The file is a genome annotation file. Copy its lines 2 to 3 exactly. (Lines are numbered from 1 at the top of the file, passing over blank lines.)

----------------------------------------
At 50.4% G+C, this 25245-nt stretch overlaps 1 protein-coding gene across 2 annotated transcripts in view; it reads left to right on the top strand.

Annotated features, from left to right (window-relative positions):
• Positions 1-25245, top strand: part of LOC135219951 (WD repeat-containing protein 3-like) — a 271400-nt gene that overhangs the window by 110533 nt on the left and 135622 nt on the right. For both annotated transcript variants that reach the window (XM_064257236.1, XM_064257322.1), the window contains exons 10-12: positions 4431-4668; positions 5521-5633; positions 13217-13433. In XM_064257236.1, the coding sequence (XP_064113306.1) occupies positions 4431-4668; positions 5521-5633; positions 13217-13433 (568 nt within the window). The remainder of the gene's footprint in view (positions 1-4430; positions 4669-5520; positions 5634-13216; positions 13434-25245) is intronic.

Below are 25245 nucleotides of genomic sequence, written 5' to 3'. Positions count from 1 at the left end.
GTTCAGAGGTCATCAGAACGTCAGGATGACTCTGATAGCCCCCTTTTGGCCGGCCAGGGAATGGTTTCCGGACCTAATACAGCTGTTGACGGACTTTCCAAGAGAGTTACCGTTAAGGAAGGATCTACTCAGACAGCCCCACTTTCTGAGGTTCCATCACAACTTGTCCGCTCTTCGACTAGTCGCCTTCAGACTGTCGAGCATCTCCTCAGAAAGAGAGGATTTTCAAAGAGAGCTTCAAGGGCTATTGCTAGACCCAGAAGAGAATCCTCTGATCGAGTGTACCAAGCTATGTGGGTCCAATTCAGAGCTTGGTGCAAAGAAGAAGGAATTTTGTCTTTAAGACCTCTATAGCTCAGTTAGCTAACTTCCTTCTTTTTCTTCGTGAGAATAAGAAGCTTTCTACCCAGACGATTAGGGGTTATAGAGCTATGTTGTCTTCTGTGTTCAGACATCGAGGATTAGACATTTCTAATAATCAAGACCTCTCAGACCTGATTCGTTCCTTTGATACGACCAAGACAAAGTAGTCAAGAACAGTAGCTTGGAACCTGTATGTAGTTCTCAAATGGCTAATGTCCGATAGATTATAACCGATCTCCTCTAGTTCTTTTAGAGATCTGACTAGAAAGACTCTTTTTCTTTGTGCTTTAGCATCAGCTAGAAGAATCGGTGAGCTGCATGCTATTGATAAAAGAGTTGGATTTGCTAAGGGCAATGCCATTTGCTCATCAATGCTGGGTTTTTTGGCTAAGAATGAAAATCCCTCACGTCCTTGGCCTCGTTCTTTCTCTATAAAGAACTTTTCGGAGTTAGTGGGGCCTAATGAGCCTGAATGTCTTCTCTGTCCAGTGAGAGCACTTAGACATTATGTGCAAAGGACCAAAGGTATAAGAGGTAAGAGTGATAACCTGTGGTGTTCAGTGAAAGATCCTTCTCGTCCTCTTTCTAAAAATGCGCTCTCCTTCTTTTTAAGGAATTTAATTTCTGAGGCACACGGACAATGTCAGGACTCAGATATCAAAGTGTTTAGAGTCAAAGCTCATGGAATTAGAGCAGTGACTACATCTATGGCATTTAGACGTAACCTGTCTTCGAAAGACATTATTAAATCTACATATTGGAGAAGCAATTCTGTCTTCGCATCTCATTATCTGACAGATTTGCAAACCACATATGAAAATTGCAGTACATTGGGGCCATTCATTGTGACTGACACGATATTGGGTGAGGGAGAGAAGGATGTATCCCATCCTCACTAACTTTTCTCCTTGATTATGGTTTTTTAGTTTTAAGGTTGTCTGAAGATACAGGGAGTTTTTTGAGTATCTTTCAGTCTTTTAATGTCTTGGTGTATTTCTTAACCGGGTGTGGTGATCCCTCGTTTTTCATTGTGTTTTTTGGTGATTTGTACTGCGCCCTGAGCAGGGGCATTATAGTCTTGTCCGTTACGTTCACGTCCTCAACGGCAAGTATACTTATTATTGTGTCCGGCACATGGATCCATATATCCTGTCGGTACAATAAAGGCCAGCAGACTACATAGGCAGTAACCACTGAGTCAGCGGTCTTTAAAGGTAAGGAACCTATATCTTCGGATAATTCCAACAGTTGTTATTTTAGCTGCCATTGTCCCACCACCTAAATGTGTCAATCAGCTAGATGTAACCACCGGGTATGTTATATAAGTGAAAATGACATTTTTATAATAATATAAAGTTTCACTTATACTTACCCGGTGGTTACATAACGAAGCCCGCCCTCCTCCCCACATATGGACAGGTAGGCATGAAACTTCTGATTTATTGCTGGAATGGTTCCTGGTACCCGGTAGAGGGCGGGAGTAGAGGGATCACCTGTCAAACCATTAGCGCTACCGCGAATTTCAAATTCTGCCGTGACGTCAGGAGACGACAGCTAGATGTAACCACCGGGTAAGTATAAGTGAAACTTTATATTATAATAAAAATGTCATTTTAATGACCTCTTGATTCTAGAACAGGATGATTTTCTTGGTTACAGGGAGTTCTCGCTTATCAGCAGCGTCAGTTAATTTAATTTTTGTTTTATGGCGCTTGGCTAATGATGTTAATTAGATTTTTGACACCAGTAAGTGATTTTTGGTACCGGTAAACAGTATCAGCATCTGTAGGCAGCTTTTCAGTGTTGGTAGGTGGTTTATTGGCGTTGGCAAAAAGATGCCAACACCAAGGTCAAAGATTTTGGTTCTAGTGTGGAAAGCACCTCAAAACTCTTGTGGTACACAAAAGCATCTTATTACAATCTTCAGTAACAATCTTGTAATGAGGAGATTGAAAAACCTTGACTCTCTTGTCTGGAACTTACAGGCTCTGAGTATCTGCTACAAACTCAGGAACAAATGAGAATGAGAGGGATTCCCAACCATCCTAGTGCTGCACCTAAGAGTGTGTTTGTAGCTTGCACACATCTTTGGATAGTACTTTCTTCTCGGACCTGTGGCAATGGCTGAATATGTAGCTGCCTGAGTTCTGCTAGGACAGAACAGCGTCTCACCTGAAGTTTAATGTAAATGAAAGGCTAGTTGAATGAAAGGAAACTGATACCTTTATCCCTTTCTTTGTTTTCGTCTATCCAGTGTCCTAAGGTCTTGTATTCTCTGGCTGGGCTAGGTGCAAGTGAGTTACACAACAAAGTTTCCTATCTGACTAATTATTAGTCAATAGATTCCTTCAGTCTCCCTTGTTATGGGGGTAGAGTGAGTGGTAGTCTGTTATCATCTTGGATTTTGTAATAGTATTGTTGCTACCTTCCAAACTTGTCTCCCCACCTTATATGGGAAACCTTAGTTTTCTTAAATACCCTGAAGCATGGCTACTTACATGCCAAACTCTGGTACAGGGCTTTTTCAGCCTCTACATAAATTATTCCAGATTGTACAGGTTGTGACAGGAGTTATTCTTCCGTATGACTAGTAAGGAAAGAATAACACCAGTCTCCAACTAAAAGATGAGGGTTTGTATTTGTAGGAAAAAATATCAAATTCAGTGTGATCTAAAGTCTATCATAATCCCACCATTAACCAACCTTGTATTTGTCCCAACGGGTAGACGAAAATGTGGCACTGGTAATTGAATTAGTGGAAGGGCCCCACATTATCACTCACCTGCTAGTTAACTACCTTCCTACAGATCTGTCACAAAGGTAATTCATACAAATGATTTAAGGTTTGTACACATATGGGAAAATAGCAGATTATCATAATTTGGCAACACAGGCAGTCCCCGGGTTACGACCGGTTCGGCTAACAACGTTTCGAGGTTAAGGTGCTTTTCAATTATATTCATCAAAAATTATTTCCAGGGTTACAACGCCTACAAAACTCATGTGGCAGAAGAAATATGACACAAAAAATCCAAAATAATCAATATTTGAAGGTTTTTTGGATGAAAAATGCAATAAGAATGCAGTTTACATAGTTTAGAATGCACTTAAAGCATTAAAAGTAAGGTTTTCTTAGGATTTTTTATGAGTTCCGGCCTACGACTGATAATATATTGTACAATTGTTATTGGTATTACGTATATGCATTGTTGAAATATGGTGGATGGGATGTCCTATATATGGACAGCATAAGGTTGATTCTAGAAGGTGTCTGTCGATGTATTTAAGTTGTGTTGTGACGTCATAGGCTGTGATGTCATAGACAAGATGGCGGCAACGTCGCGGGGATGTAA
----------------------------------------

Annotated features, from left to right (window-relative positions):
• Positions 1-25245, top strand: part of LOC135219951 (WD repeat-containing protein 3-like) — a 271400-nt gene that overhangs the window by 110533 nt on the left and 135622 nt on the right. For both annotated transcript variants that reach the window (XM_064257236.1, XM_064257322.1), the window contains exons 10-12: positions 4431-4668; positions 5521-5633; positions 13217-13433. In XM_064257236.1, the coding sequence (XP_064113306.1) occupies positions 4431-4668; positions 5521-5633; positions 13217-13433 (568 nt within the window). The remainder of the gene's footprint in view (positions 1-4430; positions 4669-5520; positions 5634-13216; positions 13434-25245) is intronic.